Maintenance and operations staff should mentor local young people as trainees and foster their development as future valuable artisans and employees. Occupational health and safety professionals can recognise and enhance the natural tendency for employees to take learnt safe behaviours home, such as wearing seat belts, drug and alcohol self-management and measures to reduce injury and disease.

Management should consciously recognise that securing social, and particularly local, support for their business is a fundamental role for general managers, and dedicate a serious amount of time to social performance work commensurate to risk and opportunity. Debate on the detail of this is presented by Harvey (2013) and Kemp and Owen (2016).

The third pillar of social performance is the work of specialists. Depending on circumstance, this work can include: socioeconomic situational analysis and scenario planning; undertaking social impact and risk assessments, community liaison, monitoring, reporting and communication; delivery and governance of local level agreements and CSR; cultural heritage protection and management; the management of local concerns, issues, grievances and achievements; compensation for damage, resettlement and economic displacement; human rights due diligence; dealing with the challenges of migration, influx and local population growth; interface with Indigenous and land-connected peoples; addressing local ‘resource curse’ issues, such as inflation and economic leakage; being responsive to community gender considerations, minorities and marginalised people; dealing with community health issues, including the control of transmittable diseases; and working to improve local civic and fiscal governance where government is weak, corrupt or absent.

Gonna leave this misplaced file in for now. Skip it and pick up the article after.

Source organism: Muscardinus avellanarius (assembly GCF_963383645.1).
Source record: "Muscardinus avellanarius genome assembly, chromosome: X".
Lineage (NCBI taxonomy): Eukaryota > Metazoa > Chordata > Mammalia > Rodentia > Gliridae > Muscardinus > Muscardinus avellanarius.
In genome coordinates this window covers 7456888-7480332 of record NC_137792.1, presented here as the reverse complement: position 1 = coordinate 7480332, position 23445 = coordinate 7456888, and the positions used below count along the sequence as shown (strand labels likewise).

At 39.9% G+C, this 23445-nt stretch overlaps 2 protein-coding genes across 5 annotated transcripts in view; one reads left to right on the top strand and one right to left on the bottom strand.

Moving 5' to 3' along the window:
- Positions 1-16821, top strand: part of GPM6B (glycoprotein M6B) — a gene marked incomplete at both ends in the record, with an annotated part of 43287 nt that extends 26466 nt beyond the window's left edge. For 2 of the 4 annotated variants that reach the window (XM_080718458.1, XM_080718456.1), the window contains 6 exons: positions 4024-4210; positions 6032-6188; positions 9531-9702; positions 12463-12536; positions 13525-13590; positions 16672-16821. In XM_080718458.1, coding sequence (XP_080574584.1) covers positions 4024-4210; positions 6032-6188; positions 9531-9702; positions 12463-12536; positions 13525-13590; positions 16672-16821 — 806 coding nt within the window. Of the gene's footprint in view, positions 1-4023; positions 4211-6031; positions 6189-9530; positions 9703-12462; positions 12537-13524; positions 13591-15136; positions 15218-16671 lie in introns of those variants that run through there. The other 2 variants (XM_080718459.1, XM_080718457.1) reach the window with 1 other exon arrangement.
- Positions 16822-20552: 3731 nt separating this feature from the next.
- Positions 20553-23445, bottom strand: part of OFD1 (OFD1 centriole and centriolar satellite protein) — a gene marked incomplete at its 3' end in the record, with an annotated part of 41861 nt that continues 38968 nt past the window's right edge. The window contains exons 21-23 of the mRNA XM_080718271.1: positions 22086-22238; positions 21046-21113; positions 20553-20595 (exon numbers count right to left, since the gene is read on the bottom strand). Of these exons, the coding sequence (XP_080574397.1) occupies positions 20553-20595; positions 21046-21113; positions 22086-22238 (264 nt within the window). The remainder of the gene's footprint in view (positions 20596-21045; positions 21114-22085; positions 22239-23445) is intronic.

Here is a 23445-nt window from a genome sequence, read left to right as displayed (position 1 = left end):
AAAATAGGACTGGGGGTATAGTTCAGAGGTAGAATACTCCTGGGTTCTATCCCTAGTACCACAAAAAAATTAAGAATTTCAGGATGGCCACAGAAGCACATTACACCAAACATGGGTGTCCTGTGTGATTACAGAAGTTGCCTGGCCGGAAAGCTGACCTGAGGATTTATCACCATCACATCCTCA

Discussion on each of these highly specialised areas could fill a textbook. Increasingly, as relevant, they are performance imperatives to secure Equator Bank and other financing (IFC, 2012).

The realm of external affairs

External affairs has a different purpose to social performance. Its overarching purpose is to communicate to stakeholders the things the business wants them to know. When this communication is done well, it is segmented into informational, attitudinal and behavioural dimensions. To be effective, the messaging needs to be tailored to target audiences whilst preserving key content. For instance, directly affected community groups usually prefer their communication the traditional way: face-to-face with asset-based personnel who have technical or managerial authority. The denizens of social media prefer their communication spoon-fed as imagery and sound bites.